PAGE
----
Now I know what you're thinking. First, do not pee on your iPhone until you read the end of this sentence where I will tell you unequivocally to never under any circumstance pee on your iPhone and... you already did, didn't you?
Anyway, uChek, the mobile urine analysis lab, works with the iPhone's camera to photograph and analyze the colors of a urine test strip. Evidently, the technology can check for urinary tract infections, liver and kidney problems, and in a pinch, midichlorean levels if you suspect you may be traveling to Coruscant with a Jedi.
"The graphs on the right in conjunction with the data sets on the left seem to indicate that I worry too much about things."
So there you have it, folks. Three new technologies that I'm actually excited about.
I'm also excited because I'm writing this at the Santa Fe airport, and Amanda Seyfried is (no joke) two feet in front of us saying goodbye to a friend. Too bad she's terrible in pretty much every movie she's ever been in. I wanted to be like, "Hey I loved you in..." But then I couldn't think of how to finish that sentence. #santafeproblems
Everyone’s favorite completely legitimate source of news – so legitimate, in fact, that China’s People’s Daily Online has cited its hard-hitting reporting and insightful commentary. But The Onion isn’t just a bastion of journalistic integrity – it’s also home to some brilliant marketers.
I’m not talking about Microsoft’s “The Browser You Love to Hate” push around Internet Explorer, which catapulted Onion Labs into existence, or any of the other crazy-yet-brilliant branding campaigns spearheaded by the organization. Instead, I’m talking about something very simplistic in scope: A job posting.
But not just any job posting – this is for a Listening Intern, a one-day unpaid position at the company’s Chicago’s bureau whose sole job is to…listen. The Onion wants potential recruits to use the following procedure for consideration:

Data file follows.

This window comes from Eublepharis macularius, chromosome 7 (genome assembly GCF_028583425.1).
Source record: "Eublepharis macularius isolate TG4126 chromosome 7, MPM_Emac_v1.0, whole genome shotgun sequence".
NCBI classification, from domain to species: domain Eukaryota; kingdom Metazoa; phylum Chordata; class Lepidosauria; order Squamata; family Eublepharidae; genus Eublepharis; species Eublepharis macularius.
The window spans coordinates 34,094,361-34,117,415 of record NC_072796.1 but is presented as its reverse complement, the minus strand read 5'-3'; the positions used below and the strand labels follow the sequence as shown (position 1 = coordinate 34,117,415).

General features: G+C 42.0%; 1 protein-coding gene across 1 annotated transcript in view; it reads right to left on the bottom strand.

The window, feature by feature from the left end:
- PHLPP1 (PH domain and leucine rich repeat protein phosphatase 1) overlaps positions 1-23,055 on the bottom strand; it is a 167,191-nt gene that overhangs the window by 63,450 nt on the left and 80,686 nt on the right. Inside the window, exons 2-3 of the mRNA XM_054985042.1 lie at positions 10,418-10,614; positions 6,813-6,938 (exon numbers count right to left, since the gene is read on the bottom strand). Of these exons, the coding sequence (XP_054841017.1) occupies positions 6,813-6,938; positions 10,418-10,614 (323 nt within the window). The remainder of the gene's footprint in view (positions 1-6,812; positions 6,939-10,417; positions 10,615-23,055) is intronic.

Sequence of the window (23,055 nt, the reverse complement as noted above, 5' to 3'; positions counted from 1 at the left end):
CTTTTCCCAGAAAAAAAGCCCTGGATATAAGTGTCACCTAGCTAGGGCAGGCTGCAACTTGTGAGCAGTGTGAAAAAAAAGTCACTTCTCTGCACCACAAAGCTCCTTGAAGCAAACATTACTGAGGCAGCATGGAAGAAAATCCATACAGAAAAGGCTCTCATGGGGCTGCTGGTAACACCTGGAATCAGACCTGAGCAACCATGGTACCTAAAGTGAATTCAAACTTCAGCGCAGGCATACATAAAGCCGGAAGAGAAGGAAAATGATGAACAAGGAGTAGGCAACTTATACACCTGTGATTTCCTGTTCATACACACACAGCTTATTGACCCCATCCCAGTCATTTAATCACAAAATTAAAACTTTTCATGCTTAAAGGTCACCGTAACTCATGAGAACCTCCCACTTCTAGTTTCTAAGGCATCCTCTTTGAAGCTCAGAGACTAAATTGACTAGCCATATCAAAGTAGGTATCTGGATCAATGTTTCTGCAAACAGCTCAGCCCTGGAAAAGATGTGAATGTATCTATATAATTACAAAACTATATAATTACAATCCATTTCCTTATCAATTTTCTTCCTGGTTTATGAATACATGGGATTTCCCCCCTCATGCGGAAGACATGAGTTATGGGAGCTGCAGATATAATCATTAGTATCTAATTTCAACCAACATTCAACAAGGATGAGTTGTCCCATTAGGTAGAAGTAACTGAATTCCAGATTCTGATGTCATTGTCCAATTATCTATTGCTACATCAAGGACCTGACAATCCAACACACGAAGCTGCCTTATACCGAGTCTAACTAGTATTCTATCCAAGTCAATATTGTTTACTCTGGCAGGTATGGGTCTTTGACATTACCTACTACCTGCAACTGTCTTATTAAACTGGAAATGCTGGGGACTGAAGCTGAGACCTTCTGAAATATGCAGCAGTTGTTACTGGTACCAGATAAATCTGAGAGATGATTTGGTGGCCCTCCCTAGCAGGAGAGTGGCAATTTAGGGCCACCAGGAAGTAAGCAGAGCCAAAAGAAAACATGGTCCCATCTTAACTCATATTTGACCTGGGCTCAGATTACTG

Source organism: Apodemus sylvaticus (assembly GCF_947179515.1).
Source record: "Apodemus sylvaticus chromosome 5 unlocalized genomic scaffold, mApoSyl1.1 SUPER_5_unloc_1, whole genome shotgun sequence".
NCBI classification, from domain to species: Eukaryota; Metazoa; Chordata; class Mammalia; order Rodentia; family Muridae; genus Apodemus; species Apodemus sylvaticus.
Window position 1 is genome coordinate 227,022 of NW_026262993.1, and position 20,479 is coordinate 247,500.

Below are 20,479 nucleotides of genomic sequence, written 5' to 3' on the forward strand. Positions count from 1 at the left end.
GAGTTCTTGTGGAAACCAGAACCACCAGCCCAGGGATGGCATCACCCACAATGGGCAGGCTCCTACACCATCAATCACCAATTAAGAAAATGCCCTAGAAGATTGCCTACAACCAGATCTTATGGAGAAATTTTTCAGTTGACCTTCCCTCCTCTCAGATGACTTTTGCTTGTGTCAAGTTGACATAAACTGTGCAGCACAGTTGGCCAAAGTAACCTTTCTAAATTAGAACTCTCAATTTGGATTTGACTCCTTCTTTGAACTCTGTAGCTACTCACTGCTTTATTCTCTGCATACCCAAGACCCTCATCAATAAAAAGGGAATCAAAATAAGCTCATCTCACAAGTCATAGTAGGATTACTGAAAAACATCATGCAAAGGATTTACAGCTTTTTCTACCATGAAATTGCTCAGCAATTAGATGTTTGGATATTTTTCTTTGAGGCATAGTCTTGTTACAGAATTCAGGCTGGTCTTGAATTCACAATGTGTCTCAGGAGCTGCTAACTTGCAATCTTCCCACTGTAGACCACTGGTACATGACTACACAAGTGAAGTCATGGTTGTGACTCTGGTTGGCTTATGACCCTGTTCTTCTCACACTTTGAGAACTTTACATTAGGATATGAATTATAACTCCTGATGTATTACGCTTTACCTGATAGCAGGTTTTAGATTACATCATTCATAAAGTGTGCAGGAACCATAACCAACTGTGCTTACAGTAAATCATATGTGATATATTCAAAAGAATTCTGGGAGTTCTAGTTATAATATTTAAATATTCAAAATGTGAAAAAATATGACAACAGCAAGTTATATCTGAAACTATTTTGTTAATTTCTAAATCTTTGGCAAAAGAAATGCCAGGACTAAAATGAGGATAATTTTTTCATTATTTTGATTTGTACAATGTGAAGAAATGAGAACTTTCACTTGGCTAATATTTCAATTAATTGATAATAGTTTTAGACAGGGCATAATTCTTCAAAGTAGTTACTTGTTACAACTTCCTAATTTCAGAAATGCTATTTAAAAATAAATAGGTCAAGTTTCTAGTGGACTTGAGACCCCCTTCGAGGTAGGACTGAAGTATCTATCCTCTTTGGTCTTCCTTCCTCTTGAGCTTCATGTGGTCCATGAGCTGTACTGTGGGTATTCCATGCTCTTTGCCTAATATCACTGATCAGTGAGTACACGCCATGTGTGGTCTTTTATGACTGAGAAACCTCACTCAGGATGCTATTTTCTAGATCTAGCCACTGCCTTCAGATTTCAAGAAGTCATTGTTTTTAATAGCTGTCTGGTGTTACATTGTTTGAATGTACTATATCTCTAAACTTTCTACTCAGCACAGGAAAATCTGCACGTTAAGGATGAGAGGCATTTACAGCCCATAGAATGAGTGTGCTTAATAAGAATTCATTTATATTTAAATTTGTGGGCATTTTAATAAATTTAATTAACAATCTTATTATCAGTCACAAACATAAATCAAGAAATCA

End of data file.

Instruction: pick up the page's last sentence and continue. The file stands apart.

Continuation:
- Watch Onion News Empire on Amazon Video
- Post a review on the Amazon page for the show
- Link to your review in your application
- List three reasons why you deserve to be hired
While a unique way to push for views of a fledgling media property, this would be a failing effort for most brands – but maybe not those with the cache of The Onion. It’s a little too soon to tell if this is going to be successful or not, but it’s certainly creative and smacks of that certain brand of madness expected of America’s Finest News Source.
So what do you think? Is this just a lame stunt or an effective way to market?
Recently a friend of mine shared the above ad over Facebook. As an on-and-off Trekkie, and someone who's looking forward to the new Star Trek Into Darkness film, I clicked on it...and was treated to a very clever, funny, geeky ad for Audi automobiles.
It was also quite long; about two and a half minutes. But I'm not complaining, because it's a good ad. It's engaging, entertaining, and gets its key selling points across. Does it make me want to go out and buy an Audi? No, not exactly, although I'm sure they're fine cars. But it does leave me impressed with what the company and its ad agency were able to come up with, and the level of creativity that they were able to put into those two and a half minutes.
I think that's one of the keys here -- the length of the video. While I've known this for awhile, ads like this serve to remind me that the traditional model of watching a 30-second television commercial is dead and gone, most likely to never return.
That's because our viewing habits have changed. We no longer consume media in the traditional ways and, if we do, we're likely fast forwarding through those TV commercials as fast as our DVRs can go. Instead, we're watching many more videos online, via smartphones, tablets, Internet-connected TVs and game consoles, and more.